Art Works Blog

Rocco Delivers the Blashfield Address

Washington, DC

On Wednesday, Rocco Landesman delivered the prestigious Blashfield Address at the American Academy of Arts and Letters in New York. The speech, which has been given in the past by luminaries such as John Updike, Robert Frost, Helen Keller, and Louise Glück, commemorated the induction of ten individuals into the academy's ranks. The NEA sends its congratulations to artists Sylvia Plimack Mangold, Malcolm Morley, and James Turrell; authors Louis Begley and Michael Cunningham; U.S. Poet Laureate Rita Dove; composers Martin Boykan and Aaron Jay Kernis; architect Robert A.M. Stern; and sculptor-composer Walter De Maria.

Below is the full text of Rocco's remarks.


"The Play's the Thing"
2011 Blashfield Foundation Address
Delivered by NEA Chairman Rocco Landesman

Art is necessary because it is unnecessary. I will elaborate in a minute.

I have not been invited to give the Blashfield Address because I have made significant contributions to scholarship or have created remarkable works of art. To paraphrase Max Bialystock: I couldn’t---I was a Broadway producer.

Instead, I am here today because of my current position as chairman of the National Endowment for the Arts. So I will begin by stepping happily into my assigned role, which is to make the case that the arts---most especially the theatrical arts, of course---are vital, important, and in a word, necessary. On the trading floor, this is called "talking your book," and it's what I do almost every day. We have a motto at the NEA, which is a two-word sentence with three meanings (and I think this audience might appreciate a triple entendre): “Art Works.”

The term refers first to the works of art themselves---what we fund at the NEA. Secondly, to the way in which art works on people. That is, the experience of art. And finally it refers to art as work, an important part of our economy and communities.

I have especially emphasized this last part, and have been traveling the country to show how a cultural presence in a neighborhood impacts civic engagement, child welfare, and economic growth. Those are especially useful talking points with Congress during the budget process.

But I would conjecture that not one of us in this room has embarked on a career in the arts (or letters) because of data that shows that art in schools reduces truancy by 35 percent, or that art in a city jumpstarts economic development. Most of us who have made a career in the arts did so because at one point in our lives we had an experience with a work of art that was indelible. The career chose us. This was something we had to do.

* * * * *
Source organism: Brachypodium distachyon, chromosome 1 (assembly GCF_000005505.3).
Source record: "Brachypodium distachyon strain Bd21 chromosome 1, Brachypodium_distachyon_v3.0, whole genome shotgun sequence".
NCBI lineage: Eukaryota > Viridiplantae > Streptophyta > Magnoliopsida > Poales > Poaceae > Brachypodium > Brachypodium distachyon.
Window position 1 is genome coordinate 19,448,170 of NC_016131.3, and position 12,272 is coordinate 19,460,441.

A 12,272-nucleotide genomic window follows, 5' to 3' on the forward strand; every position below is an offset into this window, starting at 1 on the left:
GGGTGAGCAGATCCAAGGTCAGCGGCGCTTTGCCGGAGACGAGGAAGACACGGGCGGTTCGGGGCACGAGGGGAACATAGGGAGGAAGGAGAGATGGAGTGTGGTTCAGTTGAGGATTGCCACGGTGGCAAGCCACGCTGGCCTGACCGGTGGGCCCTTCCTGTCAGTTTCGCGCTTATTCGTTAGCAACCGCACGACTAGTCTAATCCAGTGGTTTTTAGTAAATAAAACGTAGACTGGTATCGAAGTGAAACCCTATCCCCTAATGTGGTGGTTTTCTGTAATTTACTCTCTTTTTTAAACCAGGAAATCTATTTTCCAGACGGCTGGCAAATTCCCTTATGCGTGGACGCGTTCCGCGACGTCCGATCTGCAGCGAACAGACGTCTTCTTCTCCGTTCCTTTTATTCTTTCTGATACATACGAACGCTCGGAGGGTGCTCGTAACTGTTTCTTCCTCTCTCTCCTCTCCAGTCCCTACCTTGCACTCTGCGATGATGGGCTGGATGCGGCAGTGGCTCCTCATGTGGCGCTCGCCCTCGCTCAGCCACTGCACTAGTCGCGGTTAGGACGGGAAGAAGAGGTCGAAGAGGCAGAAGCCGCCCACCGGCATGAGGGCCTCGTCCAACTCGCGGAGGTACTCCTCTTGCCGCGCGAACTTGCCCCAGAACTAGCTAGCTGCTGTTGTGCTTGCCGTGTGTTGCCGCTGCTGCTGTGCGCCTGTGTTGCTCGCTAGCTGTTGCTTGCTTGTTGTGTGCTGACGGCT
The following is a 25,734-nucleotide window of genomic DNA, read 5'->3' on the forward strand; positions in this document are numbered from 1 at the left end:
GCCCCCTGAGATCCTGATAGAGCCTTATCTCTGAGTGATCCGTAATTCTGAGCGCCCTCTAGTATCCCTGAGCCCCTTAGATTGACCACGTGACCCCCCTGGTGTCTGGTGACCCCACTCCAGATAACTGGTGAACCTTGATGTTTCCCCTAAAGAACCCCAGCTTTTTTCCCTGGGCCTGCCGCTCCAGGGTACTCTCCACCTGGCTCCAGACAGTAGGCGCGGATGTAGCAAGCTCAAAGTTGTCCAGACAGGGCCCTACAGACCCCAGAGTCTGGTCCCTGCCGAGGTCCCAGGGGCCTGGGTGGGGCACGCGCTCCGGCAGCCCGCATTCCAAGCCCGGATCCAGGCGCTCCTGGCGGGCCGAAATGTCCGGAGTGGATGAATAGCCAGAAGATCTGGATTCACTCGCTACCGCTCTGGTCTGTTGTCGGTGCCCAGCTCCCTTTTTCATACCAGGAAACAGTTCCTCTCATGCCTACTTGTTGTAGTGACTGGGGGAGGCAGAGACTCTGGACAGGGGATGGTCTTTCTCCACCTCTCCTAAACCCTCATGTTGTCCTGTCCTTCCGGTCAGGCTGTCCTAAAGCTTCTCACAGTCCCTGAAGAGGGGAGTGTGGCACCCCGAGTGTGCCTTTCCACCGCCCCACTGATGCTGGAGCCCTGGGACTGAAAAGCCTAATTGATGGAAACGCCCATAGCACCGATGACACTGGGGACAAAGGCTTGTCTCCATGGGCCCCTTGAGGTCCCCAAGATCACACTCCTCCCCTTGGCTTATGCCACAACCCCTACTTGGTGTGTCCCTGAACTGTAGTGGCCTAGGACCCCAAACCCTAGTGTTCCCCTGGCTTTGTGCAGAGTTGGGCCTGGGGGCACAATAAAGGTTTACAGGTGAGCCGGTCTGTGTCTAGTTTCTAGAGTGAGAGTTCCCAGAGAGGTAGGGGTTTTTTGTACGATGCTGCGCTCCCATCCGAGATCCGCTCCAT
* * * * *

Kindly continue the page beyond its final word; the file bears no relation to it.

But why? What is it about this activity that is so compelling? What makes it so irresistible? This is a question for anthropologists, and they're not exactly sure.

Darwin was perhaps the first to notice that art is a universal in every human society. There is not a place on earth, now or at any time in human history, without art. Every society has music, and everywhere there is music it is especially embraced by the young, suggesting it plays a role in sexual selection. Anthropologists believe that music preceded language itself, and that mothers sang to their babies before speech became a separate and distinct activity.

Aborigines in Australia have been making paintings on rocks for 50,000 years. Red ocher was being used for body ornamentation 100,000 years ago in Africa. Fashion is the oldest art, and I always love to point out that the first word in artifice is, indeed, “art.” Dance, storytelling, drama, painting, and poetry date from the earliest records of our history. The Paleolithic hand axe was as much an aesthetic as a utilitarian object.

The assumption, of course, is that if something is a universal, it is an imperative. Well, not necessarily. And herein lies the conundrum: we can survive perfectly well as a species without art. It does not make us run faster or hunt smarter. It does not make us braver. It doesn’t organize work. It doesn’t promote family stability or monogamy, as Picasso and one or two others have demonstrated. So we have to ask: is art to human development what the appendix is to anatomy? Everyone has it, but for what purpose it is hard to say.